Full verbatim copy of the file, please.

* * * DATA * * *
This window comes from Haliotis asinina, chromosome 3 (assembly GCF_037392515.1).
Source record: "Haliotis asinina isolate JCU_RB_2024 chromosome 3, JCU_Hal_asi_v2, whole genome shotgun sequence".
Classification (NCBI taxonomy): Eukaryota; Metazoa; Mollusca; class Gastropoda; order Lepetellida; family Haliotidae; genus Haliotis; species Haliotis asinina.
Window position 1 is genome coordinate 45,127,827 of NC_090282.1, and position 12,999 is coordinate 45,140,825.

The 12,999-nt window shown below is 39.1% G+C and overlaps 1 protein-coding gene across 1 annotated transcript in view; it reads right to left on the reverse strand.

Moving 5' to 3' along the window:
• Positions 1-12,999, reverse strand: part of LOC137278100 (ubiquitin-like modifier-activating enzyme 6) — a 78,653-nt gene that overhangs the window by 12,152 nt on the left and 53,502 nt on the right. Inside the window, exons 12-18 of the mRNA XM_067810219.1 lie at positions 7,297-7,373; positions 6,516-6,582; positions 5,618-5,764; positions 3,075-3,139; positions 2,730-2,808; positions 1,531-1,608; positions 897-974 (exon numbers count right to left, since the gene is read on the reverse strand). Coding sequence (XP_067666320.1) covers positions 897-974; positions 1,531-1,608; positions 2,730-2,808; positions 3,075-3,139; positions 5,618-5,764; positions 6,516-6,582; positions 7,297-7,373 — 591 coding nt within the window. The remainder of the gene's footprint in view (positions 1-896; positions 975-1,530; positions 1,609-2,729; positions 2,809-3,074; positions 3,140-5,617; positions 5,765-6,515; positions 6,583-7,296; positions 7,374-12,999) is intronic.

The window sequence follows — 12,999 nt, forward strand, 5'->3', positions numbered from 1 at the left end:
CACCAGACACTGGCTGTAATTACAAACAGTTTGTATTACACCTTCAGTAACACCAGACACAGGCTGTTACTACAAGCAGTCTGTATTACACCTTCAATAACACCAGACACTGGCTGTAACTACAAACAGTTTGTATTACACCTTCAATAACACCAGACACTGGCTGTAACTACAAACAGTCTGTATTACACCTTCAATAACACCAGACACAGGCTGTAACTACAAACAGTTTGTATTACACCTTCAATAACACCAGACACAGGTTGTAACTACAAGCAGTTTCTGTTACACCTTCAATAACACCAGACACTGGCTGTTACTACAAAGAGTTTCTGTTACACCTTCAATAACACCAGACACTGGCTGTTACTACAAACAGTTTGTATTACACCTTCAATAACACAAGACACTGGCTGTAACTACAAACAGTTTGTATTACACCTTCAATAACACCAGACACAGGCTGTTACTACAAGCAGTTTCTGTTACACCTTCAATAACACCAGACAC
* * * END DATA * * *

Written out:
This window comes from Haliotis asinina, chromosome 3 (assembly GCF_037392515.1).
Source record: "Haliotis asinina isolate JCU_RB_2024 chromosome 3, JCU_Hal_asi_v2, whole genome shotgun sequence".
Classification (NCBI taxonomy): Eukaryota; Metazoa; Mollusca; class Gastropoda; order Lepetellida; family Haliotidae; genus Haliotis; species Haliotis asinina.
Window position 1 is genome coordinate 45,127,827 of NC_090282.1, and position 12,999 is coordinate 45,140,825.

The 12,999-nt window shown below is 39.1% G+C and overlaps 1 protein-coding gene across 1 annotated transcript in view; it reads right to left on the reverse strand.

Moving 5' to 3' along the window:
• Positions 1-12,999, reverse strand: part of LOC137278100 (ubiquitin-like modifier-activating enzyme 6) — a 78,653-nt gene that overhangs the window by 12,152 nt on the left and 53,502 nt on the right. Inside the window, exons 12-18 of the mRNA XM_067810219.1 lie at positions 7,297-7,373; positions 6,516-6,582; positions 5,618-5,764; positions 3,075-3,139; positions 2,730-2,808; positions 1,531-1,608; positions 897-974 (exon numbers count right to left, since the gene is read on the reverse strand). Coding sequence (XP_067666320.1) covers positions 897-974; positions 1,531-1,608; positions 2,730-2,808; positions 3,075-3,139; positions 5,618-5,764; positions 6,516-6,582; positions 7,297-7,373 — 591 coding nt within the window. The remainder of the gene's footprint in view (positions 1-896; positions 975-1,530; positions 1,609-2,729; positions 2,809-3,074; positions 3,140-5,617; positions 5,765-6,515; positions 6,583-7,296; positions 7,374-12,999) is intronic.

The window sequence follows — 12,999 nt, forward strand, 5'->3', positions numbered from 1 at the left end:
CACCAGACACTGGCTGTAATTACAAACAGTTTGTATTACACCTTCAGTAACACCAGACACAGGCTGTTACTACAAGCAGTCTGTATTACACCTTCAATAACACCAGACACTGGCTGTAACTACAAACAGTTTGTATTACACCTTCAATAACACCAGACACTGGCTGTAACTACAAACAGTCTGTATTACACCTTCAATAACACCAGACACAGGCTGTAACTACAAACAGTTTGTATTACACCTTCAATAACACCAGACACAGGTTGTAACTACAAGCAGTTTCTGTTACACCTTCAATAACACCAGACACTGGCTGTTACTACAAAGAGTTTCTGTTACACCTTCAATAACACCAGACACTGGCTGTTACTACAAACAGTTTGTATTACACCTTCAATAACACAAGACACTGGCTGTAACTACAAACAGTTTGTATTACACCTTCAATAACACCAGACACAGGCTGTTACTACAAGCAGTTTCTGTTACACCTTCAATAACACCAGACAC